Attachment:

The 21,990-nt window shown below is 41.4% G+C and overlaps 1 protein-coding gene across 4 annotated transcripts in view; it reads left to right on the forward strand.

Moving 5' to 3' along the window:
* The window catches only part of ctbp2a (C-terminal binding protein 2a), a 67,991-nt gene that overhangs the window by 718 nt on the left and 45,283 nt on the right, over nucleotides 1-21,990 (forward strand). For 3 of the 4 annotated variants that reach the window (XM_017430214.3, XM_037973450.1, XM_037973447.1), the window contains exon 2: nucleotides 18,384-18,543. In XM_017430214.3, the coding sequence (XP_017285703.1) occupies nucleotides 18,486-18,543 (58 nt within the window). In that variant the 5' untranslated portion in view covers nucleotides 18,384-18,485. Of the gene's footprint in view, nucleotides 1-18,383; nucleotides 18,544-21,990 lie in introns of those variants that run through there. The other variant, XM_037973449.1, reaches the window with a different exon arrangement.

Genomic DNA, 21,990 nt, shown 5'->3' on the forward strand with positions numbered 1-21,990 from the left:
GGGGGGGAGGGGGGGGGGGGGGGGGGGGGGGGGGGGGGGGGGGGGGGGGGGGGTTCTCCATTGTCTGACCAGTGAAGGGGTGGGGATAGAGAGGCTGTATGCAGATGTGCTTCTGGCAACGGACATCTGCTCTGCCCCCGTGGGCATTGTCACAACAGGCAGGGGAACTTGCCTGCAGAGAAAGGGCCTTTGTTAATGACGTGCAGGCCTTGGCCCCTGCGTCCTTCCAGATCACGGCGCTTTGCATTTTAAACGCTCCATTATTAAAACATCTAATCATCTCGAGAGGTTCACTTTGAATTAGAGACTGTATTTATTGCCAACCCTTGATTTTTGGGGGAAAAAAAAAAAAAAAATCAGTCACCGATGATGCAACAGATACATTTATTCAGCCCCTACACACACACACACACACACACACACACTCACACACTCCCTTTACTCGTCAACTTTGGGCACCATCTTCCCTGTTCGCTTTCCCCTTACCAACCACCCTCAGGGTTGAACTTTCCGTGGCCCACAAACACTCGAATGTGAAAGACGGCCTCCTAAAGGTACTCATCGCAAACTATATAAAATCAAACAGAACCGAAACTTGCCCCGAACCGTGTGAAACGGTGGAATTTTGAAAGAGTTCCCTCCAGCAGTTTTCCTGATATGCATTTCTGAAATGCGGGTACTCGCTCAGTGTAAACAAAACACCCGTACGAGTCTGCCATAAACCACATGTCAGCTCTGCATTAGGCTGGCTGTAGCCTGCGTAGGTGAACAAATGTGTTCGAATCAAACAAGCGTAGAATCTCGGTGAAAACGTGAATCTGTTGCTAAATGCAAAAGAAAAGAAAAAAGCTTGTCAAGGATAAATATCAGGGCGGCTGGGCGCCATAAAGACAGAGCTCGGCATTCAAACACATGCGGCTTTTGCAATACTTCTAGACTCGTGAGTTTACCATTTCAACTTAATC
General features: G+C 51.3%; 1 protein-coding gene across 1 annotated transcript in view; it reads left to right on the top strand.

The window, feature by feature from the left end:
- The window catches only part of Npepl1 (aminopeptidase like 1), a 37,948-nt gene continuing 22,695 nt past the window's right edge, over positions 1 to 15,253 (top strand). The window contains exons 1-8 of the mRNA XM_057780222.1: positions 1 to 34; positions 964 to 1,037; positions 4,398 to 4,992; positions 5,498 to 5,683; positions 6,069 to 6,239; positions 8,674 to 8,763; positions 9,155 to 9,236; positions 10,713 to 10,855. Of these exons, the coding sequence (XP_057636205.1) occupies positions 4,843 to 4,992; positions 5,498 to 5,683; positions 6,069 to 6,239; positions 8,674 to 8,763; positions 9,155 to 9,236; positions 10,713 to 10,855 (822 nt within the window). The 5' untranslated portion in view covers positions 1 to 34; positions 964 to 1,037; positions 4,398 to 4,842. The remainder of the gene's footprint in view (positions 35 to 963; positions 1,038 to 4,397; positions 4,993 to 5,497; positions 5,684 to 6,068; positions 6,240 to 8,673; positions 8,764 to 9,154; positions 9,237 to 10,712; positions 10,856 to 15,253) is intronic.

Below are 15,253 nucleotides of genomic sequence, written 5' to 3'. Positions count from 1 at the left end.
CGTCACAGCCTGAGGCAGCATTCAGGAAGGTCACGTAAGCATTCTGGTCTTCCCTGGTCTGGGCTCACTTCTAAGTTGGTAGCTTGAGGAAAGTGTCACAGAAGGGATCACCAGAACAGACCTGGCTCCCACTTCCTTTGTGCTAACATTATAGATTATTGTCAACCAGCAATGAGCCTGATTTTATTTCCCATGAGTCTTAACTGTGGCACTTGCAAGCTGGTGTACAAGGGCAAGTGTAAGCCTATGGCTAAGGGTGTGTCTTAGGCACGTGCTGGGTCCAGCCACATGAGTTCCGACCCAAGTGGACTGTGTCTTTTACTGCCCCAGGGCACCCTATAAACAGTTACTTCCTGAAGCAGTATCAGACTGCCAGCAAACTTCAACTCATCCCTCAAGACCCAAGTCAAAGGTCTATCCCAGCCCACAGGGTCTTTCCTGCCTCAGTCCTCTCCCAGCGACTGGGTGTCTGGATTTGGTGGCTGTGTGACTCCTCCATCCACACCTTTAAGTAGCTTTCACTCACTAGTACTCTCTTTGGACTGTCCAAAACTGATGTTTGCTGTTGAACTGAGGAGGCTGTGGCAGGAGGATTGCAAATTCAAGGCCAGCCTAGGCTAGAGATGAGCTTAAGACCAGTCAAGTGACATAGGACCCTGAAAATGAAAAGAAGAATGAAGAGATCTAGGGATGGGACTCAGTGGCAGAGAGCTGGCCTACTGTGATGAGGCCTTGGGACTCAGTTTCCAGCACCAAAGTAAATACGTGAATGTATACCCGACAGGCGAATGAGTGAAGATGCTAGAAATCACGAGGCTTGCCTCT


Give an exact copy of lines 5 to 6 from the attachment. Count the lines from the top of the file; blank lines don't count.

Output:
GGGGGGGAGGGGGGGGGGGGGGGGGGGGGGGGGGGGGGGGGGGGGGGGGGGGGTTCTCCATTGTCTGACCAGTGAAGGGGTGGGGATAGAGAGGCTGTATGCAGATGTGCTTCTGGCAACGGACATCTGCTCTGCCCCCGTGGGCATTGTCACAACAGGCAGGGGAACTTGCCTGCAGAGAAAGGGCCTTTGTTAATGACGTGCAGGCCTTGGCCCCTGCGTCCTTCCAGATCACGGCGCTTTGCATTTTAAACGCTCCATTATTAAAACATCTAATCATCTCGAGAGGTTCACTTTGAATTAGAGACTGTATTTATTGCCAACCCTTGATTTTTGGGGGAAAAAAAAAAAAAAAATCAGTCACCGATGATGCAACAGATACATTTATTCAGCCCCTACACACACACACACACACACACACACACTCACACACTCCCTTTACTCGTCAACTTTGGGCACCATCTTCCCTGTTCGCTTTCCCCTTACCAACCACCCTCAGGGTTGAACTTTCCGTGGCCCACAAACACTCGAATGTGAAAGACGGCCTCCTAAAGGTACTCATCGCAAACTATATAAAATCAAACAGAACCGAAACTTGCCCCGAACCGTGTGAAACGGTGGAATTTTGAAAGAGTTCCCTCCAGCAGTTTTCCTGATATGCATTTCTGAAATGCGGGTACTCGCTCAGTGTAAACAAAACACCCGTACGAGTCTGCCATAAACCACATGTCAGCTCTGCATTAGGCTGGCTGTAGCCTGCGTAGGTGAACAAATGTGTTCGAATCAAACAAGCGTAGAATCTCGGTGAAAACGTGAATCTGTTGCTAAATGCAAAAGAAAAGAAAAAAGCTTGTCAAGGATAAATATCAGGGCGGCTGGGCGCCATAAAGACAGAGCTCGGCATTCAAACACATGCGGCTTTTGCAATACTTCTAGACTCGTGAGTTTACCATTTCAACTTAATC
General features: G+C 51.3%; 1 protein-coding gene across 1 annotated transcript in view; it reads left to right on the top strand.